A teaching journal can be a useful tool to help you reflect on your teaching and can assist you as you work to develop your own personal teaching style. Following are some ways you might use such a journal:
- As you are planning your instruction, write in your journal the goals of a class session and how you plan to reach those goals. If you articulate what you want students to be able to do after a particular class period, it will help you design more effective instruction.
- Immediately after a class session, reflect on whether you reached the goals, what worked, what didn't work as well as you would like, and alternative things you might try another time. Also write down anything you learned: e.g., observations about a particular student, a combination of students in small groups that worked well, or something that you learned about yourself as a teacher.
- You might also record in your journal any ideas about teaching gained by talking to other GSIs, from classes you attend as a graduate student, or by attending workshops on teaching. Relating these ideas to your own teaching can assist you in becoming an effective teacher.
Having another GSI sit in on a class period can be a rich source of information. As an observer, this person often can help you understand the dynamics of your classroom. Many GSIs find it beneficial to pair up with another GSI and sit in on each other's classes--this paves the way for discussion about teaching that can be beneficial to both GSIs. CRLT's GSI Consultants are also available for course observations.
Videotapes and Consultation
One of the most powerful and helpful forms of feedback on your teaching can be the viewing of a videotape of one of your class sessions. It will give you information on your teaching unavailable any other way--it will help you see yourself as others see you. Viewing the tape with a consultant can be even more useful. A consultant can help you see the whole picture, assist you in focusing on your behaviors that facilitate student learning and stimulate a discussion about alternative ways of approaching aspects of your teaching that you would like to change. Staff members at CRLT are available to videotape your classroom and consult with you as you view your tape. These sessions are confidential and, if you would like, the videotape will be erased. If you would prefer, a staff member can sit in on your class without videotaping and then discuss the observations with you. Please call 734-764-0505 or email email@example.com to schedule a videotaping or consultation with a CRLT staff member. Other resources for consultation include the course instructor or other departmental personnel.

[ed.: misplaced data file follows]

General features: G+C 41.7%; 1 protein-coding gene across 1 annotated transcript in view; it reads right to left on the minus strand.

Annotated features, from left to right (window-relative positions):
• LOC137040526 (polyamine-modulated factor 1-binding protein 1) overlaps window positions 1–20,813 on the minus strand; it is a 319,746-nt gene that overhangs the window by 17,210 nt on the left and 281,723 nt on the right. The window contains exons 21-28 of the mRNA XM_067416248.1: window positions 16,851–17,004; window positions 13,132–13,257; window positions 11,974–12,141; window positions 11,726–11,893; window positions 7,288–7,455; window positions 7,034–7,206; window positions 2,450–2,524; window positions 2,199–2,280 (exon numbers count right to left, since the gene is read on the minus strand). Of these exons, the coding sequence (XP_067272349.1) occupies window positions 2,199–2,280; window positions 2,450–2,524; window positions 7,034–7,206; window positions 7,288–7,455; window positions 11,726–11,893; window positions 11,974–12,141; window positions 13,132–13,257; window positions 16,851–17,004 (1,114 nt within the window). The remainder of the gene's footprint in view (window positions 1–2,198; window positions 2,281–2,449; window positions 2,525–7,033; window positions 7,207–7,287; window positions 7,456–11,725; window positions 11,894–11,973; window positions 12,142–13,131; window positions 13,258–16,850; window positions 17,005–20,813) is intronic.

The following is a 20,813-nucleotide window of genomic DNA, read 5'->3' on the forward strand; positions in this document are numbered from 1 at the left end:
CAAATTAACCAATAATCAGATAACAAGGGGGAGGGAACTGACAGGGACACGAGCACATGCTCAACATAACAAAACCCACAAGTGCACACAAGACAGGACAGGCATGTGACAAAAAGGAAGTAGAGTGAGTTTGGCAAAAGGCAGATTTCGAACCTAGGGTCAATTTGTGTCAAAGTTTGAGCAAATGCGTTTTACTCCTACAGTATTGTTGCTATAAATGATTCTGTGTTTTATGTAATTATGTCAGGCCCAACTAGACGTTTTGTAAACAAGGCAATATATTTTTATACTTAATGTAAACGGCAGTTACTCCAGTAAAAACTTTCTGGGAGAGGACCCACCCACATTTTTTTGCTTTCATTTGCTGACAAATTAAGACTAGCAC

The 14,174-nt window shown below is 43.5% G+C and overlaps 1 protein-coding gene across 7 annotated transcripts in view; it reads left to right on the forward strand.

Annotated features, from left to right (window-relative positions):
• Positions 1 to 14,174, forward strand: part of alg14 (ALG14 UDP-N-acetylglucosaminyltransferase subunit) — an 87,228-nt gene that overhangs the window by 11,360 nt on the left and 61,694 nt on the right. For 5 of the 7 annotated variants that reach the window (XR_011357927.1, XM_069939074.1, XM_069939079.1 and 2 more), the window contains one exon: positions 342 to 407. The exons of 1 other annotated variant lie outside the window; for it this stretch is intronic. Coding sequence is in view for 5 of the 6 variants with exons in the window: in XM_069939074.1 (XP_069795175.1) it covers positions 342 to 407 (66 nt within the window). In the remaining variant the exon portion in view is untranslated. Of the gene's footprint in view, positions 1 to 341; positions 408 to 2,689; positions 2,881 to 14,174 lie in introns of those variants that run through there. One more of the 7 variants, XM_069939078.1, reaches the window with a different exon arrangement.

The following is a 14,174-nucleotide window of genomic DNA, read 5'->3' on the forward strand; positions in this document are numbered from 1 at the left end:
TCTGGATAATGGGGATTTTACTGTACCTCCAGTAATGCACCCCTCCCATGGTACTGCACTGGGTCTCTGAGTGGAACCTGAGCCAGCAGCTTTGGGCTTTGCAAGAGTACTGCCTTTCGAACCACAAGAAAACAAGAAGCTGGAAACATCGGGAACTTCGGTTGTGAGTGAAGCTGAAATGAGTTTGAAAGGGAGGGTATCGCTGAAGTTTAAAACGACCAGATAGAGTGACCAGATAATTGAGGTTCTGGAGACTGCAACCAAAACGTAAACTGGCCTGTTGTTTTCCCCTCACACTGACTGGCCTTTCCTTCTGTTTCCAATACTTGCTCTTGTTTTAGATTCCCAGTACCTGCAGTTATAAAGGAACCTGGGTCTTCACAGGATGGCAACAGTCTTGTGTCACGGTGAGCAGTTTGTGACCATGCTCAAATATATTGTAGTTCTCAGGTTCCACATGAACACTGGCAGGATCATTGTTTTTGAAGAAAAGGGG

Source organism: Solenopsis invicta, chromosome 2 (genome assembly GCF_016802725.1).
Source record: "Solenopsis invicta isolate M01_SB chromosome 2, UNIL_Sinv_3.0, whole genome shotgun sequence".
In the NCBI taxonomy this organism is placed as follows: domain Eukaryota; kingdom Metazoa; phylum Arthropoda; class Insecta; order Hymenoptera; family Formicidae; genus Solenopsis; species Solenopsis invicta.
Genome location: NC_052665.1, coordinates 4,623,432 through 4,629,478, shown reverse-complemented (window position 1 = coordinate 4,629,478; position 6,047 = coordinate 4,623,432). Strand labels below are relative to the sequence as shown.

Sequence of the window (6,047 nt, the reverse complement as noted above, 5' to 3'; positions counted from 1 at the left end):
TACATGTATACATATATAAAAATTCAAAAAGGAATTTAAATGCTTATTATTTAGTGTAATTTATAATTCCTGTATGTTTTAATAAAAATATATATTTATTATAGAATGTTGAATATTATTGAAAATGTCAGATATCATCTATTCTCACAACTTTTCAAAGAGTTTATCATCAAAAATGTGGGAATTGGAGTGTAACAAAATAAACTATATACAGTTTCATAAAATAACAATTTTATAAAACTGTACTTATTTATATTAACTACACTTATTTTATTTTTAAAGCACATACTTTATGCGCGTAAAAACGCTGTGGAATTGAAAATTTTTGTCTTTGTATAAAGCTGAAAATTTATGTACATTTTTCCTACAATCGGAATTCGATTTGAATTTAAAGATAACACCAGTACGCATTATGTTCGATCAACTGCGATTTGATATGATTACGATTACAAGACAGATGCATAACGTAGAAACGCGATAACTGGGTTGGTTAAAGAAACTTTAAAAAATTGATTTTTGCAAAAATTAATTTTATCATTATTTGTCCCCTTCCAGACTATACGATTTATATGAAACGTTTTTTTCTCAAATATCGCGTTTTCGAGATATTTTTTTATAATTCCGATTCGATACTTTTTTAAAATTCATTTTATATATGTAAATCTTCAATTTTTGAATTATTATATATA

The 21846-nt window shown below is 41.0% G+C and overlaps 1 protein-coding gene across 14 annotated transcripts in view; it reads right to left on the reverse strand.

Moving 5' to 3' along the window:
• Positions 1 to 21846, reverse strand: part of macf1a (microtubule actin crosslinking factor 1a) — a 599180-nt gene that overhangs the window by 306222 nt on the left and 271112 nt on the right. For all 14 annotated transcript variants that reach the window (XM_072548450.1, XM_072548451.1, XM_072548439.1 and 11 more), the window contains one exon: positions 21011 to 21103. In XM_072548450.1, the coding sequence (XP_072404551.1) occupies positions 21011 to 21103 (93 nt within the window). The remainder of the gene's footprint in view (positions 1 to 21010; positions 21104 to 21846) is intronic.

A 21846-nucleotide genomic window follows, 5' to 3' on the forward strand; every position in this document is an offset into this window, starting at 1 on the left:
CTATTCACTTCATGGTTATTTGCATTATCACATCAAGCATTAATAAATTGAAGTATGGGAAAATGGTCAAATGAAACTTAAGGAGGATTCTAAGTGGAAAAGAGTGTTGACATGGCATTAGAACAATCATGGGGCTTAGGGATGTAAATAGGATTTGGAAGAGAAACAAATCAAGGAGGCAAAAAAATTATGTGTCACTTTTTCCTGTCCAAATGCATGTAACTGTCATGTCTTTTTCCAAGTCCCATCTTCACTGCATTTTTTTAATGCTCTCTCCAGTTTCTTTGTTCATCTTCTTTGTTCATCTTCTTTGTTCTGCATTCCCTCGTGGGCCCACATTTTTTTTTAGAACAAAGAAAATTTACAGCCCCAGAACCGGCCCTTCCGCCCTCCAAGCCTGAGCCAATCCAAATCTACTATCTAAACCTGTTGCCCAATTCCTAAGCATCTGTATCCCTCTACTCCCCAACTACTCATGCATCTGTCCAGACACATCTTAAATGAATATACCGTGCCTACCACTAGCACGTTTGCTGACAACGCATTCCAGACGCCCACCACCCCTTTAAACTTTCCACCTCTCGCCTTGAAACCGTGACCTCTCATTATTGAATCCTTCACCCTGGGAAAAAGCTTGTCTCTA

Whatever form of feedback you choose to receive from your students, it is useful to get someone else to help you assess the comments and discuss different possibilities of responding to suggestions made by the students. In a study at the University of Michigan (McKeachie et al., 1980), instructors who received student ratings in conjunction with counseling that provided encouragement and suggested alternative teaching strategies tended to change their classroom behaviors more than did those who received only student ratings. CRLT consultants are available for discussion of student feedback.
McKeachie, W.J., Lin, Y-G., Daugherty, M., Moffett, M., Neigler, C., Nork, J., Walz, M., and Baldwin, R. (1980). Using student ratings and consultation to improve instruction. British Journal of Educational Psychology, 50, 168-174.